Not all digital technologies will work as expected. Integrating different technologies is a risk, and typically takes a lot of manpower to monitor project performance and KPIs.
Human interpretation is then a major factor in the success and the decision making that happens with a project. This makes accurate decision-making less reliable, because people do make mistakes.
Moving to digital technologies such as blockchain, virtual reality, drones, digital twins and so on will minimise mistakes, and make operations semi-automatic, explained Badr Burshaid, Director, Saudi Aramco, President, Project Management Institute, Saudi Arabia. “The most important thing is having it all speak to each other,” he said.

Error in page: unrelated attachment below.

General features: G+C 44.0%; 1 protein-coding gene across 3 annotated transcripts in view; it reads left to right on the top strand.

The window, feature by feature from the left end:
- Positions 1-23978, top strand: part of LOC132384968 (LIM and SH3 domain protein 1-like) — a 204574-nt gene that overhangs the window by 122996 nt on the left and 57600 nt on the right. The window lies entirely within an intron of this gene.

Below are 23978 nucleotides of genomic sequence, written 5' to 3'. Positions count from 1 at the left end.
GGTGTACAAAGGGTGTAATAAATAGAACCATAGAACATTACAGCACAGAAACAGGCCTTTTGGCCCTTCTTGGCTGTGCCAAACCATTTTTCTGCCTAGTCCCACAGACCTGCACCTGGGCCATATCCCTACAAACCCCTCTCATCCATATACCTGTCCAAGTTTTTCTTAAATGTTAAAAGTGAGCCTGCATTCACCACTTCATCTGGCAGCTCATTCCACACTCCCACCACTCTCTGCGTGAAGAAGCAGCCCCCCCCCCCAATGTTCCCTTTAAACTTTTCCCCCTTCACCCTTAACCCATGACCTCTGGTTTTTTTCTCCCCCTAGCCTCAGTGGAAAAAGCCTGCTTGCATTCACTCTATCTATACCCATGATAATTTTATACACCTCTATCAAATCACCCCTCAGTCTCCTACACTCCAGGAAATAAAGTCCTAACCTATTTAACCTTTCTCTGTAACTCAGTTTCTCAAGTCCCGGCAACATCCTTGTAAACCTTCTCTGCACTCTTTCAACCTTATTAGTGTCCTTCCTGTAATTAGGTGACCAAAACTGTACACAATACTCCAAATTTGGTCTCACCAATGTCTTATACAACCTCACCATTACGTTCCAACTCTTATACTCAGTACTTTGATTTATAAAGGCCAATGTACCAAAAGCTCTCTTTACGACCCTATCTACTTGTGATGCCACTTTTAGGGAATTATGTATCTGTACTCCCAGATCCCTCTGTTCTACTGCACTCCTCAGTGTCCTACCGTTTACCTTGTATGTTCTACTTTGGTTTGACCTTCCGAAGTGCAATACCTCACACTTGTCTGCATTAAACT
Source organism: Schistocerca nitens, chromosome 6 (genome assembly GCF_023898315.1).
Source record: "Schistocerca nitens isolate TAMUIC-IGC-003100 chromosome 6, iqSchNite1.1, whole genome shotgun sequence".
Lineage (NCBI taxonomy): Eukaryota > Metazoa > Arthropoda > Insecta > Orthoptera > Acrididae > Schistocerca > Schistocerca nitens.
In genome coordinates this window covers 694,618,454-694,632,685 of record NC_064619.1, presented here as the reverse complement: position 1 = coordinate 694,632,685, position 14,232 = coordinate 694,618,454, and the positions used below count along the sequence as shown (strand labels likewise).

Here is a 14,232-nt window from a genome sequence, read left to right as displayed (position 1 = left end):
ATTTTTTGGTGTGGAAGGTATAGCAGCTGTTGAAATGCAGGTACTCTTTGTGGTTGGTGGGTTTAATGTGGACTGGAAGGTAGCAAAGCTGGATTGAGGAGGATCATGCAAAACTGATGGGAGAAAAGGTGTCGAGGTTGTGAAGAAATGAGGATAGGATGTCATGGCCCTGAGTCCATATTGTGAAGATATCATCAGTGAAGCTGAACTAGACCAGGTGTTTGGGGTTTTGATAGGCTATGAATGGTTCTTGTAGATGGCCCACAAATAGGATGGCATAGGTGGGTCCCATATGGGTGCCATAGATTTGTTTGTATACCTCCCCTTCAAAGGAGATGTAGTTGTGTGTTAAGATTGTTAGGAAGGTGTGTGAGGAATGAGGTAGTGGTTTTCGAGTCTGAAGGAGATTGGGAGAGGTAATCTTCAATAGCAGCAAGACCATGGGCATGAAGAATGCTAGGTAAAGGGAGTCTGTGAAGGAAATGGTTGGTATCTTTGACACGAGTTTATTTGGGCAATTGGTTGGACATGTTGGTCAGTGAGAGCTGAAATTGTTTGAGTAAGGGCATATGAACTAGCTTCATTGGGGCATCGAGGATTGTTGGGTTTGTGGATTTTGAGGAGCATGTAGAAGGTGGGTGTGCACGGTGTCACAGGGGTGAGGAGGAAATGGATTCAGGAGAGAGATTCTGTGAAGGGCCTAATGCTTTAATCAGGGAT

This approach gives people more confidence about the accuracy of data being produced, makes its collections and analysis more efficient and through technologies such as artificial intelligence, improves onsite safety.
Burshaid highlighted the benefits from digital helmets, which allowed for remote inspection of materials, cut travel time and costs and allowed for a seamless connection with a construction site.
Ensuring that a digital technology can be used across different projects bring huge benefits, including cost savings. He highlighted a saving of $1m through this approach. “When we deploy any technology I always insist on what is the added value of that technology, because if it works in one project, I can deploy [it] to all.”